Op-Ed

Building the road to prosperity in Eastern North Carolina

Investing now in the proposed interstates for the U.S. 70 corridor, U.S. 17 corridor and other roads would benefit not only those living in the eastern Coastal Plain but the entire state as well.

Today, most of North Carolina’s eastern counties continue to lack the modern transportation infrastructure needed to improve safety, maintain quality of life and support economic progress required in the 21st century. There are 32 counties east of Interstate 95. If we do not consider Interstate 40, 28 of these coastal counties, where nearly 1.3 million people live, have no interstate access whatsoever, even though North Carolina maintains over 1,300 miles of interstate routes throughout the rest of the state.

This lack of modern freeways continues despite residents having paid taxes into a highway system for more than five decades.

Business and government leaders have long recognized U.S. 17 through Eastern North Carolina as the major transportation artery that connects communities on a northerly and southerly route. Possibly upgrading U.S. 17 to an interstate has been considered since 1964. The road is essential to providing access to our beaches and is an important component of emergency egress routes from threatened coastal communities.

This road also serves the logistic needs of the Marine Corps at Camp Lejeune. It speeds delivery of agricultural, forestry and other products to the state’s ports and other markets, and it supports economic development. In an easterly and westerly direction, U.S. 70 runs along the spine of North Carolina, connecting communities of the Neuse Basin from Morehead City to Raleigh and beyond. As with U.S. 17, U.S. 70 connects military installations and businesses along its way. This road also is an important route for emergency evacuation of communities subject to calamities and is now being considered for an upgrade into an interstate.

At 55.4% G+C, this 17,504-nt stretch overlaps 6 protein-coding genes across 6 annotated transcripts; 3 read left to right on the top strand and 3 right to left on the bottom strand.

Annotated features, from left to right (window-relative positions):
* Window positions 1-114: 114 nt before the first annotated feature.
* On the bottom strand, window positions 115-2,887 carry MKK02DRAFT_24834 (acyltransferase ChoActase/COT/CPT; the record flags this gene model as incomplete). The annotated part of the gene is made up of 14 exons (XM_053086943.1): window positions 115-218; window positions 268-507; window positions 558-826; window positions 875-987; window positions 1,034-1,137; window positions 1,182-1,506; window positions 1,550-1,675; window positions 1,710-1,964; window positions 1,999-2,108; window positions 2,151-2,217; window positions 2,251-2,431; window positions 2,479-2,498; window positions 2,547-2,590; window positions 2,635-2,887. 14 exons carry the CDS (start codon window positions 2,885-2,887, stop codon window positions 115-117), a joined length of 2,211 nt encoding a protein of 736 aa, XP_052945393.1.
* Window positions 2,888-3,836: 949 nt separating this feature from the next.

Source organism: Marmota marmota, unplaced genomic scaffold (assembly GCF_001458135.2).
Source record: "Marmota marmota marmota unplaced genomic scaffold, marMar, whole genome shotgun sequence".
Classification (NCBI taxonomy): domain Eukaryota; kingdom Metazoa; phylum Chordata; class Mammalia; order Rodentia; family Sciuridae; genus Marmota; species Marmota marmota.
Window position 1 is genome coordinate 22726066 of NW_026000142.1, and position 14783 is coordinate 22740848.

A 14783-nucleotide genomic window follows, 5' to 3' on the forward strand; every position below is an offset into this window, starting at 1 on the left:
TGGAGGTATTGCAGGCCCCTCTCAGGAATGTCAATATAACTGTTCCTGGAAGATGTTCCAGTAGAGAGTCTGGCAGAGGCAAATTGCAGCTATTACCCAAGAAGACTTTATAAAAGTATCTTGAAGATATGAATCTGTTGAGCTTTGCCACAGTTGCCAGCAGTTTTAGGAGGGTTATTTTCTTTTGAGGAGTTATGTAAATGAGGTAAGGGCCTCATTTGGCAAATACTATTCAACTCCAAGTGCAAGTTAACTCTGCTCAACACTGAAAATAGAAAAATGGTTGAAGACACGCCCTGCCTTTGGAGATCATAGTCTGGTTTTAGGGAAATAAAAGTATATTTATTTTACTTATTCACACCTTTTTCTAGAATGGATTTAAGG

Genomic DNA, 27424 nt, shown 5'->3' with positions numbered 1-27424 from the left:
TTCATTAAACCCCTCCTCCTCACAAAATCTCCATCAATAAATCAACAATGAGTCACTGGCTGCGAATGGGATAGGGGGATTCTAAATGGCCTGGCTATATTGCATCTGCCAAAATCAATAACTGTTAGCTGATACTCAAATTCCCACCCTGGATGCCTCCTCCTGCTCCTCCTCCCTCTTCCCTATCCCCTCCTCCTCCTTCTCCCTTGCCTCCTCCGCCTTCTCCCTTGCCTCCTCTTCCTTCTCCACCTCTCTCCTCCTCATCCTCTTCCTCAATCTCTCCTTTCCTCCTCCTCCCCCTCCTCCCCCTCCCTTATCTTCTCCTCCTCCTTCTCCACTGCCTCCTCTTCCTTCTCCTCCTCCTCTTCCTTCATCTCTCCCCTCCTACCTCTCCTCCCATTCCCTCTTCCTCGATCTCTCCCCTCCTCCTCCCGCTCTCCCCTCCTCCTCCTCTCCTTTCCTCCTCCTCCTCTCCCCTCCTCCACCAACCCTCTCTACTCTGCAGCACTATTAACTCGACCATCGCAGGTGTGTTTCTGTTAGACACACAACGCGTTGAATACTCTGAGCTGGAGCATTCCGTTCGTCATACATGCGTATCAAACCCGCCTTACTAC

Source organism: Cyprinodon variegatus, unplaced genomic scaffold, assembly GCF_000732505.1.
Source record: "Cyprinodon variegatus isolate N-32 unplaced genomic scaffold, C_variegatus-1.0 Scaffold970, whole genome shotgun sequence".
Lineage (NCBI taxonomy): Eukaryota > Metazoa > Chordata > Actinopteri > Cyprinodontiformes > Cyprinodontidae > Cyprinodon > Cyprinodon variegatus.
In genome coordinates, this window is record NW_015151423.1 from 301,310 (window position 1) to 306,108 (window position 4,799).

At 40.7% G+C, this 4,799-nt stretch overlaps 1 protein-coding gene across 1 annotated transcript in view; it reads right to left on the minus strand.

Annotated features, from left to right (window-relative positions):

Both the U.S. 70 Corridor Commission and the U.S. 17 Association have conducted independent economic impact studies, and the findings are similar.

“While the cost of completing any of these [U.S. 17] improvement programs would be high, the cost to the region of not completing the needed improvements would be even higher, in terms of reduced safety, increased delay and travel time, missed economic opportunity, and clear financial benefit,” said the 2013 U.S. 17 study.

A similar warning was issued in the U.S. 70 2014 summary : “Not making the improvements along U.S. 70 will result in slower economic growth along the corridor in the order of 350 fewer jobs per year and $800 million less in Gross Regional Profit (GRP) and $610 million less in personal income between 2014 and 2040.” This U.S. 70 study anticipated benefits from the improved road with “a fully controlled access highway would give rise to significant travel efficiencies for existing business and residents. These include $56 million in business cost savings, $1.2 billion in GRP and over $900 million in additional personal income between 2014 and 2040. This translates into nearly 550 additional jobs on average per year along the corridor when compared to business as usual. Statewide, the investment is projected to lead to an average of an additional 1,150 jobs annually.”

The study concluded that upgrading U.S. 70 as an Interstate between Morehead City and I-95 “could translate into 600 to 1,350 additional jobs per year along U.S. 70.” Such improvements would go a long way to boost the slow economy that our eastern Coastal Plain has endured. Moreover, the increased revenues that these improvements generate would benefit the state coffers as well. Our neighbors in the Piedmont would benefit from improved revenues derived from the east as a result of these vital public work projects.